While I didn’t love The Winner’s Crime as much as a loved The Winner’s Curse, it was certainly a well-written book, riddled with the same political intrigue, romance and adventure as its predecessor. Unfortunately, as I had suspected, Kestrel and Jess’ friendship all but vanished in this book, with Rutkoski completing dropping the narrative of a female friendship. But Kestrel’s loss of Jess’ friendship was more than that – it symbolizes her fall from grace, her choice to turn her back on her people, who she now understands to be wrong. Kestrel and Arin’s romance/relationship was also complicated in this one – it was pretty much non-existent, pining for one another and Arin’s outbursts not included. Kestrel’s choice, and her subsequent fate at the end of this book lead me to believe there’s more to come for the two star-crossed lovers though. Finally, I just wanted to add that I was glad that Rutkoski avoided the love triangle trope here- she had the opportunity to throw it in, what with Kestrel’s imminent marriage, but instead chose to have everyone remain faithful to their existing relationships.

Overall, The Winner’s Curse was a good book; Rutkoski avoided some cliche YA tropes, while creating an engaging plot filled to the brim with intrigue and danger (3.5/5).

The Winner's Crime

The Winner’s Kiss

War has begun. Arin is in the thick of it, with the East as his ally and the empire as his enemy. He’s finally managed to dismiss the memory of Kestrel, even if he can’t quite forget her. Kestrel turned into someone he could no longer recognize: someone who cared more for the empire than for the lives of innocent people-and certainly more than she cared for him. At least, that’s what he thinks. But far north lies a work camp where Kestrel is a prisoner. Can she manage to escape before she loses herself? As the war intensifies, both Kestrel and Arin discover unexpected roles in battle, terrible secrets, and a fragile hope. The world is changing. The East is pitted against the West, and Kestrel and Arin are caught between. In a game like this, can anybody really win? The Winner’s Kiss brings a stunning conclusion to the irresistible romance between Kestrel and Arin and the crippling war that has torn about their world in the Winner’s trilogy, by Marie Rutkoski.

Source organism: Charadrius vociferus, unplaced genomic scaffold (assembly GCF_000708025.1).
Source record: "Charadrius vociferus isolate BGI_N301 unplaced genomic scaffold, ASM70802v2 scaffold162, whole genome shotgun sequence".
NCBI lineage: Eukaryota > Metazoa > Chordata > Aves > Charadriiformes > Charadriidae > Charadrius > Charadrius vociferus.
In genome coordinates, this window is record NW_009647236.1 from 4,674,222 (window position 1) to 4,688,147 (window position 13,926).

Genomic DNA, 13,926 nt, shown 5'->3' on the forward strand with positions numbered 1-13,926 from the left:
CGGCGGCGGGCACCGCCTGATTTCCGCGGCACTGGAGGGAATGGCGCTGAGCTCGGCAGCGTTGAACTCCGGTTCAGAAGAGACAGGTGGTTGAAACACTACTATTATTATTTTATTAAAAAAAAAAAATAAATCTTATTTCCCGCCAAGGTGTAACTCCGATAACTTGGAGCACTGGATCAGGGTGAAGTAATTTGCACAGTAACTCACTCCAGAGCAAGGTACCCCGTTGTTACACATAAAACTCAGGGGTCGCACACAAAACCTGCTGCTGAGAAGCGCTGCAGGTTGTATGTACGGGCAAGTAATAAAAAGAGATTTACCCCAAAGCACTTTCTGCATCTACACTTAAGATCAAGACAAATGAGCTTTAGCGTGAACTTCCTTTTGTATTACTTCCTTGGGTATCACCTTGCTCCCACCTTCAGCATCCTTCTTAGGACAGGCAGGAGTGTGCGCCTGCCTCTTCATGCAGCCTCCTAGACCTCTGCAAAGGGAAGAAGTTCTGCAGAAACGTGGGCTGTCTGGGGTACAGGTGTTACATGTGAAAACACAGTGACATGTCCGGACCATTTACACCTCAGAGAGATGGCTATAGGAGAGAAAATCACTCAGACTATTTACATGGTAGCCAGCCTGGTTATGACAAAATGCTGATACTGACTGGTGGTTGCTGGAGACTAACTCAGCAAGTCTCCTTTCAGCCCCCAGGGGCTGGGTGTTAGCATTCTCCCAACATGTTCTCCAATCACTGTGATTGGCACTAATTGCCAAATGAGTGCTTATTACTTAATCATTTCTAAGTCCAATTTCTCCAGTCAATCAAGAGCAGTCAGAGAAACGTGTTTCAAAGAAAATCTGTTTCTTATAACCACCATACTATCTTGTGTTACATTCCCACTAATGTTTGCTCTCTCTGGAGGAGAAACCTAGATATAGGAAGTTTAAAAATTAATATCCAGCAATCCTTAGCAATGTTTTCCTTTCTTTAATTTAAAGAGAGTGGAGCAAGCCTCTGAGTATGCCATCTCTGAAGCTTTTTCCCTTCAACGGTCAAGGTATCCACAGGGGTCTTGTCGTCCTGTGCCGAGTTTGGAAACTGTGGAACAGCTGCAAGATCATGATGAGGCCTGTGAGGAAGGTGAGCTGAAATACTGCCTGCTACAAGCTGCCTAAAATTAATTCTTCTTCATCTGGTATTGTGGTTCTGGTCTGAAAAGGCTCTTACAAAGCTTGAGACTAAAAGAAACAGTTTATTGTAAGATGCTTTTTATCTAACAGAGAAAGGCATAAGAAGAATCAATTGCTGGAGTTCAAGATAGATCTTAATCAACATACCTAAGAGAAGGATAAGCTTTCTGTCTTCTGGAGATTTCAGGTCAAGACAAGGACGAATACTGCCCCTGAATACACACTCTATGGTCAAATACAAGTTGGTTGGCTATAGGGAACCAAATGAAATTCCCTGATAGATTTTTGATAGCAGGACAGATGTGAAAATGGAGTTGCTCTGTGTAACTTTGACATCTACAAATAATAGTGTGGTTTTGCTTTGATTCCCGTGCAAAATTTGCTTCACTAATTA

Kestrel is trapped, and slowly losing herself to despair, and a drug designed to destroy her. Arin is aimless, fighting a war without any real cause, oblivious to the fact that Kestrel is slowly slipping away – soon, the rumours of her death won’t be exaggerated. After what seems like an eternity of willful ignorance, Arin realizes the truth and races to save Kestrel, only to find her mind seemingly destroyed and her memories gone. As Kestrel tries to piece together her life, and fill in the holes in her life, Arin loses himself, piece by piece, as he gives himself to the war, and to the girl who barely remembers him. It’s breathtakingly sad, even heartbreaking, to see the two finally together, but with a seemingly impossible void between them.

However, as Kestrel heals, she slowly finds her way back to Arin, who would do anything to help the girl he loves regain herself, even if it means losing her. But there are secrets – forgotten by Kestrel – that even Arin doesn’t know. Soon, the two find themselves in the heart of the war, plotting the downfall of the Empire, while all the while, Kestrel’s memory slips back into place, and she must make some difficult decisions.

I loved how sweet Kestrel and Arin’s relationship was in The Winner’s Kiss. Right from the moment he rescues her, Arin is willing to do anything Kestrel needs, even if it means giving her up. He’s primarily concerned with her well-being, pushing his feelings for her aside in order to make sure her needs are met. Then, as Kestrel’s memories start to return and the two drift together, Arin is hesitant, and sweet, but still willing to give Kestrel the time she needs to find her own way, rather than forcing his feelings upon her.

Overall, The Winner’s Kiss was, at its core, a story about love and finding oneself – the war was more of a side story in comparison. However, like its predecessors, The Winner’s Kiss did have lots of political intrigue and action, only this time, they weren’t the guiding motivations behind the plot. I enjoyed seeing these two selfless characters finally be selfish, and make decisions for themselves, rather than for the ideals of their people (5/5).

The Winner's Kiss

Overall, The Winner’s Trilogy by Marie Rutkoski is certainly worth the read. It’s got everything you could want – political intrigue, romance and action – all balanced quite wonderfully, and woven into a complex, but not confusing plot that will leave readers wanting to know how it all ends. So if you haven’t read it yet, it’s time to pick up The Winner’s Curse and give it a try!

MINI MONDAY: Mask of Shadows (ARC) by Linsey Miller

Set to release on September 5, 2017, Mask of Shadows is Linsey Miller’s debut novel, and the first book in a planned duology. Riddled with action and deceit, Mask of Shadows is sure to draw readers in right from the get-go. Perfect for fantasy fans of Sarah J. Maas, Susan Dennard and Leigh Bardugo, Mask of Shadows features a compelling gender fluid main character, impressive worldbuilding, and fast-paced action (Disclaimer: I received and Advanced Reader Copy of Mask of Shadows by Linsey Miller in exchange for an honest review).

Sallot Leon is a thief, and a good one at that. But gender fluid Sal wants nothing more than to escape the drudgery of life as a highway robber and get closer to the upper-class-and the nobles who destroyed their home. When Sal steals a flyer for an audition to become a member of The Left Hand-the Queen’s personal assassins, named after the rings she wears-Sal jumps at the chance to infiltrate the court and get revenge. But the audition is a fight to the death filled with clever circus acrobats, lethal apothecaries, and vicious ex-soldiers. A childhood as a common criminal hardly prepared Sal for the trials. And as Sal succeeds in the competition, and wins the heart of Elise, an intriguing scribe at court, they start to dream of a new life and a different future, but one that Sal can have only if they survive (Chapters.Indigo.ca).